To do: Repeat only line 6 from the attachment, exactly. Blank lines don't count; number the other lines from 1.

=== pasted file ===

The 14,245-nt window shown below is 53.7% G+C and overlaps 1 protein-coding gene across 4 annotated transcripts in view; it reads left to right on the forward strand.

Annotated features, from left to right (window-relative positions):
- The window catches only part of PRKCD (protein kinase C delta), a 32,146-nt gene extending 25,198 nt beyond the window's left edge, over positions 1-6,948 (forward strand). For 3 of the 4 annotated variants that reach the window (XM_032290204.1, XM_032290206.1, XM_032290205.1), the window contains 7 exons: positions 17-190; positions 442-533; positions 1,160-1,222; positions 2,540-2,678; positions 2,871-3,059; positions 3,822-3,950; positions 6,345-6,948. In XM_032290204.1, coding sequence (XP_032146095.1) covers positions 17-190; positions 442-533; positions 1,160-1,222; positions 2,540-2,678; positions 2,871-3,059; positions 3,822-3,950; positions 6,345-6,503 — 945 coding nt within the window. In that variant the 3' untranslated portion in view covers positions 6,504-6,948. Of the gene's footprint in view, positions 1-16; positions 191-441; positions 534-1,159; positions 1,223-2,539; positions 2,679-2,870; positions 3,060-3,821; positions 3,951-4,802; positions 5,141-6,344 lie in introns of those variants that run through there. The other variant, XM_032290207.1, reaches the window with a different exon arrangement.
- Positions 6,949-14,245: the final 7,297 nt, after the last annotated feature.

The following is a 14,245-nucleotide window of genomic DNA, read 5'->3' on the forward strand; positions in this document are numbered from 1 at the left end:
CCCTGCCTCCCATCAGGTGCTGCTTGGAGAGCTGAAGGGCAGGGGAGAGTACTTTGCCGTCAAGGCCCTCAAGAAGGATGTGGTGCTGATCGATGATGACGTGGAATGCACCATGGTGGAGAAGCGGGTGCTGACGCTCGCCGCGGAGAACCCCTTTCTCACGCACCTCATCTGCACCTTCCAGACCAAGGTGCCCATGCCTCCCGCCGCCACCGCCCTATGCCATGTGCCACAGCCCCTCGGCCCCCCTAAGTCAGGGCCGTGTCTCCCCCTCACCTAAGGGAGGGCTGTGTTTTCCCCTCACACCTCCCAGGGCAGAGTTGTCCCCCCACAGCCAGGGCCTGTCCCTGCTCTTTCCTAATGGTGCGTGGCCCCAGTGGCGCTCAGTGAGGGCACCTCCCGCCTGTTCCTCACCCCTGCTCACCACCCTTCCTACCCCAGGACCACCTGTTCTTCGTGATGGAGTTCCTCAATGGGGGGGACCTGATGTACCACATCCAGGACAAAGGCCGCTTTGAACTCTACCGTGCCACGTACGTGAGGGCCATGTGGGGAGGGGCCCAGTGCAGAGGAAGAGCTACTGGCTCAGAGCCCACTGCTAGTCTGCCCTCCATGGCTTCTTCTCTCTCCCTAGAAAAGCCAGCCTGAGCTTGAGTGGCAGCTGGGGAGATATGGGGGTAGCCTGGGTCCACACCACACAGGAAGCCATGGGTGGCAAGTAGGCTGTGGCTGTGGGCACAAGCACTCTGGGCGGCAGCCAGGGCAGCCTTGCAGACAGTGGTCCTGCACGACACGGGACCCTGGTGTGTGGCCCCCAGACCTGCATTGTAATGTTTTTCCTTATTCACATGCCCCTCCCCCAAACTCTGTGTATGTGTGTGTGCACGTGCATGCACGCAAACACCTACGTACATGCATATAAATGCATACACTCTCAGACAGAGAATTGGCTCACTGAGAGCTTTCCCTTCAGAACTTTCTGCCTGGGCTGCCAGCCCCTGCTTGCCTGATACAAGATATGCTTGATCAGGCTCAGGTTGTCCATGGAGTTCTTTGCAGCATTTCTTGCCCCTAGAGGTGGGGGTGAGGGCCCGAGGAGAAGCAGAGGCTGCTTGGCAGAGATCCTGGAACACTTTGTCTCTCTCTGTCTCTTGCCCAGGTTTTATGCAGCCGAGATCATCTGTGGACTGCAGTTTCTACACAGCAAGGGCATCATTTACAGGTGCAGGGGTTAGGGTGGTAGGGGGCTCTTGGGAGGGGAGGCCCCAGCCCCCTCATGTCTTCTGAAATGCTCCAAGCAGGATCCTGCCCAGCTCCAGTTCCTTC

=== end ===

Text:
CCCTGCCTCCCATCAGGTGCTGCTTGGAGAGCTGAAGGGCAGGGGAGAGTACTTTGCCGTCAAGGCCCTCAAGAAGGATGTGGTGCTGATCGATGATGACGTGGAATGCACCATGGTGGAGAAGCGGGTGCTGACGCTCGCCGCGGAGAACCCCTTTCTCACGCACCTCATCTGCACCTTCCAGACCAAGGTGCCCATGCCTCCCGCCGCCACCGCCCTATGCCATGTGCCACAGCCCCTCGGCCCCCCTAAGTCAGGGCCGTGTCTCCCCCTCACCTAAGGGAGGGCTGTGTTTTCCCCTCACACCTCCCAGGGCAGAGTTGTCCCCCCACAGCCAGGGCCTGTCCCTGCTCTTTCCTAATGGTGCGTGGCCCCAGTGGCGCTCAGTGAGGGCACCTCCCGCCTGTTCCTCACCCCTGCTCACCACCCTTCCTACCCCAGGACCACCTGTTCTTCGTGATGGAGTTCCTCAATGGGGGGGACCTGATGTACCACATCCAGGACAAAGGCCGCTTTGAACTCTACCGTGCCACGTACGTGAGGGCCATGTGGGGAGGGGCCCAGTGCAGAGGAAGAGCTACTGGCTCAGAGCCCACTGCTAGTCTGCCCTCCATGGCTTCTTCTCTCTCCCTAGAAAAGCCAGCCTGAGCTTGAGTGGCAGCTGGGGAGATATGGGGGTAGCCTGGGTCCACACCACACAGGAAGCCATGGGTGGCAAGTAGGCTGTGGCTGTGGGCACAAGCACTCTGGGCGGCAGCCAGGGCAGCCTTGCAGACAGTGGTCCTGCACGACACGGGACCCTGGTGTGTGGCCCCCAGACCTGCATTGTAATGTTTTTCCTTATTCACATGCCCCTCCCCCAAACTCTGTGTATGTGTGTGTGCACGTGCATGCACGCAAACACCTACGTACATGCATATAAATGCATACACTCTCAGACAGAGAATTGGCTCACTGAGAGCTTTCCCTTCAGAACTTTCTGCCTGGGCTGCCAGCCCCTGCTTGCCTGATACAAGATATGCTTGATCAGGCTCAGGTTGTCCATGGAGTTCTTTGCAGCATTTCTTGCCCCTAGAGGTGGGGGTGAGGGCCCGAGGAGAAGCAGAGGCTGCTTGGCAGAGATCCTGGAACACTTTGTCTCTCTCTGTCTCTTGCCCAGGTTTTATGCAGCCGAGATCATCTGTGGACTGCAGTTTCTACACAGCAAGGGCATCATTTACAGGTGCAGGGGTTAGGGTGGTAGGGGGCTCTTGGGAGGGGAGGCCCCAGCCCCCTCATGTCTTCTGAAATGCTCCAAGCAGGATCCTGCCCAGCTCCAGTTCCTTC